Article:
Culture, Music, and English Classes in Brussels

After completing her bachelor’s degree in Global Affairs at George Mason University, Samira Radwan spent a year teaching English in Cahors, France, through the Teaching Assistant Program in France before applying to the Fulbright ETA Program. During her second year on the program, Samira returned to Brussels, where she served as an English Teaching Assistant at the Athénée Royal du Sippelberg and OIRD/Université des familles. Samira loved reconnecting with her returning students and meeting new ones. We sat down with Samira to ask her about her time in Belgium.

Q: “You spent two years in Belgium on the Fulbright Program, so this might be a difficult question … but what was a typical day like for you?”

“I would start my morning by waking up and taking the metro to the high school I work at. I teach English or facilitate discussion tables with students. After my time there I go home and have lunch with my partner. Before getting too settled in I head out to teach English at the after school program.”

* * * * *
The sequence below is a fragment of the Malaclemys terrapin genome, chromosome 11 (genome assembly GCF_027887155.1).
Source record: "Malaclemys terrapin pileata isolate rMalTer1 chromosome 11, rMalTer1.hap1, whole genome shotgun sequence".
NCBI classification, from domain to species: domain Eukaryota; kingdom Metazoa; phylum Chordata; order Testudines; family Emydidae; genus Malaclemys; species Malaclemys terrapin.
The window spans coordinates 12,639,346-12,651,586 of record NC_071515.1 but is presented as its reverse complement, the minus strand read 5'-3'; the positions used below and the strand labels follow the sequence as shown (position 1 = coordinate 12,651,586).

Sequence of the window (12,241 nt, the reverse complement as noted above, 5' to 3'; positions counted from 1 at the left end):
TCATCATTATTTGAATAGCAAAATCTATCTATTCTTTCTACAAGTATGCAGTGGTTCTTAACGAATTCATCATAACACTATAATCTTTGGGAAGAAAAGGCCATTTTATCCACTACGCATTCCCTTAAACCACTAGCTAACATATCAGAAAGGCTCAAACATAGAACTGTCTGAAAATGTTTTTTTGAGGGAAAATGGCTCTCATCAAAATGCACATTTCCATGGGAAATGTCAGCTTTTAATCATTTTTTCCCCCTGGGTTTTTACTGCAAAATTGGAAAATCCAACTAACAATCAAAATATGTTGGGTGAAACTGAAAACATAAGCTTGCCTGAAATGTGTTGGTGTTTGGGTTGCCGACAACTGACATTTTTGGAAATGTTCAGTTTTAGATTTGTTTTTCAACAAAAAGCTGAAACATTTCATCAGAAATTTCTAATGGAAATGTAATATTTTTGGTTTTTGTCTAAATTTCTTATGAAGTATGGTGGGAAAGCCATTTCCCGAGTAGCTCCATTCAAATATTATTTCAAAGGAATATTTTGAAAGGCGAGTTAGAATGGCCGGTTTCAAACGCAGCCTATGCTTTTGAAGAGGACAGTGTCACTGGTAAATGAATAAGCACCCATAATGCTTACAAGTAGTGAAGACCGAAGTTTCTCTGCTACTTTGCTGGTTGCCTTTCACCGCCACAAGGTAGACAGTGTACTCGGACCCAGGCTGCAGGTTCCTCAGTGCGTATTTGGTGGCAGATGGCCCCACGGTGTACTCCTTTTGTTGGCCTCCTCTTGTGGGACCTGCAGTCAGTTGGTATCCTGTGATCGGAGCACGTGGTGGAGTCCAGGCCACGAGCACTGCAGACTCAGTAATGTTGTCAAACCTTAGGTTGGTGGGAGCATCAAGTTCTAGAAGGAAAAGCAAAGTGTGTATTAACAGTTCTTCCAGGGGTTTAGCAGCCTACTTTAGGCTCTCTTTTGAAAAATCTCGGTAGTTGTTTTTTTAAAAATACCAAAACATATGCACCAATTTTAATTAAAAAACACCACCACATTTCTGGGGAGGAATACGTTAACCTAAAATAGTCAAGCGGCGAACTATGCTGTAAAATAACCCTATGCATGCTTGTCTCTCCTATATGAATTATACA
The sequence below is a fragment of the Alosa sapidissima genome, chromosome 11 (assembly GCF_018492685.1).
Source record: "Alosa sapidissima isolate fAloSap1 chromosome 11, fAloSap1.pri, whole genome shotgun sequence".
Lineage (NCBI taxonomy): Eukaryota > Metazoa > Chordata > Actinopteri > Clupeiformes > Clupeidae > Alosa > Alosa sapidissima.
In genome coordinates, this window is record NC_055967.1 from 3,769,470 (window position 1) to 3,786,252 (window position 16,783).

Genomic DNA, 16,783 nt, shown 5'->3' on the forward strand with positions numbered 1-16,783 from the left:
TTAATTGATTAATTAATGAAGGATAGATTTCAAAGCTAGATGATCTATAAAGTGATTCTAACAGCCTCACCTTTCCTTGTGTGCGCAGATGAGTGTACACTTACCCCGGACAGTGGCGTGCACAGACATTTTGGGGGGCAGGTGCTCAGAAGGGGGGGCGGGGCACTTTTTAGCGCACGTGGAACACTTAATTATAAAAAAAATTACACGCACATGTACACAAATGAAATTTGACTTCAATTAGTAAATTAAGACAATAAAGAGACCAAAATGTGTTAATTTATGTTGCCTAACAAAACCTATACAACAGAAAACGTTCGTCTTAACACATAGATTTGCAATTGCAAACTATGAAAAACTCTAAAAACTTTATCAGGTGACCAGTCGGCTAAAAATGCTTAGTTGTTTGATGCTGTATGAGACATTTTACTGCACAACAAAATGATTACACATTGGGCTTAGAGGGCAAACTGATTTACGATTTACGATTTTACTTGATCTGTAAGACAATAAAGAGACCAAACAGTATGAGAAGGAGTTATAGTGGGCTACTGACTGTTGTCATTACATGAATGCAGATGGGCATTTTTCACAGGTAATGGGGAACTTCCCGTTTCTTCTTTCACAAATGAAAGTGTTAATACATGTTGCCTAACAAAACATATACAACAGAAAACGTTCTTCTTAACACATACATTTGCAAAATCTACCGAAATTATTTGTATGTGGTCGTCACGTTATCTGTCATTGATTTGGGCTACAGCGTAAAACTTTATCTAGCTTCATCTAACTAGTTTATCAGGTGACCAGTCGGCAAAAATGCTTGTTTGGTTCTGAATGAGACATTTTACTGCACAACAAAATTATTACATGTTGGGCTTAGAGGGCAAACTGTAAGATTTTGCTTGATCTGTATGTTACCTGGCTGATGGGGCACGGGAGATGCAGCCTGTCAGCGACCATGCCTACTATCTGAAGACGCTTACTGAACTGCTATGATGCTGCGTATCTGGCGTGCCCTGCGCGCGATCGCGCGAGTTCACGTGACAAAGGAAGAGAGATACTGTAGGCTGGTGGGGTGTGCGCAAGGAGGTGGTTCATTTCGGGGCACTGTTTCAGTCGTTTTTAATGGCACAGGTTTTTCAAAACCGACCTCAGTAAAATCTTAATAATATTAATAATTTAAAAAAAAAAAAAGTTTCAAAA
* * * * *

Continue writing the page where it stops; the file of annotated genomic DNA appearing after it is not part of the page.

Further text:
Q: “In what ways did you interact with your host community in Belgium?”

“I have grown to love the music scene here in Brussels. I like to attend events to see DJ’s and hear up and coming artists. I also learned to play the bass guitar and work with a teacher to develop my skills.”

Q: “How did your interactions with your host community shape your experience in Brussels?”

“I made a lot of friends here and since Brussels is so diverse, I met people from all over the world. It has been a great experience finding out how much I have in common with people who I would have never met outside of this experience. Overtime, I made friends with people who have been here longer and they became a guide for me. They helped me learn how to navigate the city as a local.”


Q: “Can you tell us the story of a particular memorable moment from your time in Belgium?”

“One of my favorite memories with my students is from our Eid party. I taught a class for adults who were parents of students at the after school program. For Eid al-Fitr we had a small gathering with food, tea, and sweets. I brought a Filipino dish called Pancit and they each brought something from their own culture. It was nice trying different Moroccan foods and especially having the chance to share our different traditions with each other, despite recently meeting. I also enjoyed taking some students to see Meriem Bennani’s Cursed Objects exhibition.”

Q: “What advice would you give to someone applying to the Fulbright Program?”

“Highlight your unique talent, abilities, and experiences. There is no one who has lived your life but you, so there is no one better to speak to your strengths! If you are having trouble remembering your strengths, talk to a friend, mentor, or family member to remind you what your strengths are.”